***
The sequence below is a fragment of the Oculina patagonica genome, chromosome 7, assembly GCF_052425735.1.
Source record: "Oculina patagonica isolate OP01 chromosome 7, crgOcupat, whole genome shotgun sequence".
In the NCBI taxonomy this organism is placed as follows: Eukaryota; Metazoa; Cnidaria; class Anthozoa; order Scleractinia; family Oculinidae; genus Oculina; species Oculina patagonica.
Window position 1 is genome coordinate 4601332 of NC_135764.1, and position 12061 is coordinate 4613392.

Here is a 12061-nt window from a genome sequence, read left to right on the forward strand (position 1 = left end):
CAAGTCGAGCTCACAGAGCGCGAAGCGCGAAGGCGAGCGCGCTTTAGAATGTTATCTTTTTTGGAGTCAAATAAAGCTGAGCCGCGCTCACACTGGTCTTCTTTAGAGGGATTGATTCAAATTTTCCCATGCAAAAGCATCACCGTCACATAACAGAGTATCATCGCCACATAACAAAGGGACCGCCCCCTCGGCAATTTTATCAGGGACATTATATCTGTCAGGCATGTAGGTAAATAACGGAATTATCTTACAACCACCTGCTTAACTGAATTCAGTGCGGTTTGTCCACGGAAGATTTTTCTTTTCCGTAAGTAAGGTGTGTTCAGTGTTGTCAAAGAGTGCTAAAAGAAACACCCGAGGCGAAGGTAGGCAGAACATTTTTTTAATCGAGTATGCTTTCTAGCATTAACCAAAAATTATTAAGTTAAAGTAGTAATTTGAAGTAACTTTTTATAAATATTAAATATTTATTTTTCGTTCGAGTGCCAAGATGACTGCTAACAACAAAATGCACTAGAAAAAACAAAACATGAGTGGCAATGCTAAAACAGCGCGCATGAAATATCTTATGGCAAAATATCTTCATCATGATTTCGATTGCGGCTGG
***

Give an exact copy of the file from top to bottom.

The sequence below is a fragment of the Oculina patagonica genome, chromosome 7, assembly GCF_052425735.1.
Source record: "Oculina patagonica isolate OP01 chromosome 7, crgOcupat, whole genome shotgun sequence".
In the NCBI taxonomy this organism is placed as follows: Eukaryota; Metazoa; Cnidaria; class Anthozoa; order Scleractinia; family Oculinidae; genus Oculina; species Oculina patagonica.
Window position 1 is genome coordinate 4601332 of NC_135764.1, and position 12061 is coordinate 4613392.

Here is a 12061-nt window from a genome sequence, read left to right on the forward strand (position 1 = left end):
CAAGTCGAGCTCACAGAGCGCGAAGCGCGAAGGCGAGCGCGCTTTAGAATGTTATCTTTTTTGGAGTCAAATAAAGCTGAGCCGCGCTCACACTGGTCTTCTTTAGAGGGATTGATTCAAATTTTCCCATGCAAAAGCATCACCGTCACATAACAGAGTATCATCGCCACATAACAAAGGGACCGCCCCCTCGGCAATTTTATCAGGGACATTATATCTGTCAGGCATGTAGGTAAATAACGGAATTATCTTACAACCACCTGCTTAACTGAATTCAGTGCGGTTTGTCCACGGAAGATTTTTCTTTTCCGTAAGTAAGGTGTGTTCAGTGTTGTCAAAGAGTGCTAAAAGAAACACCCGAGGCGAAGGTAGGCAGAACATTTTTTTAATCGAGTATGCTTTCTAGCATTAACCAAAAATTATTAAGTTAAAGTAGTAATTTGAAGTAACTTTTTATAAATATTAAATATTTATTTTTCGTTCGAGTGCCAAGATGACTGCTAACAACAAAATGCACTAGAAAAAACAAAACATGAGTGGCAATGCTAAAACAGCGCGCATGAAATATCTTATGGCAAAATATCTTCATCATGATTTCGATTGCGGCTGG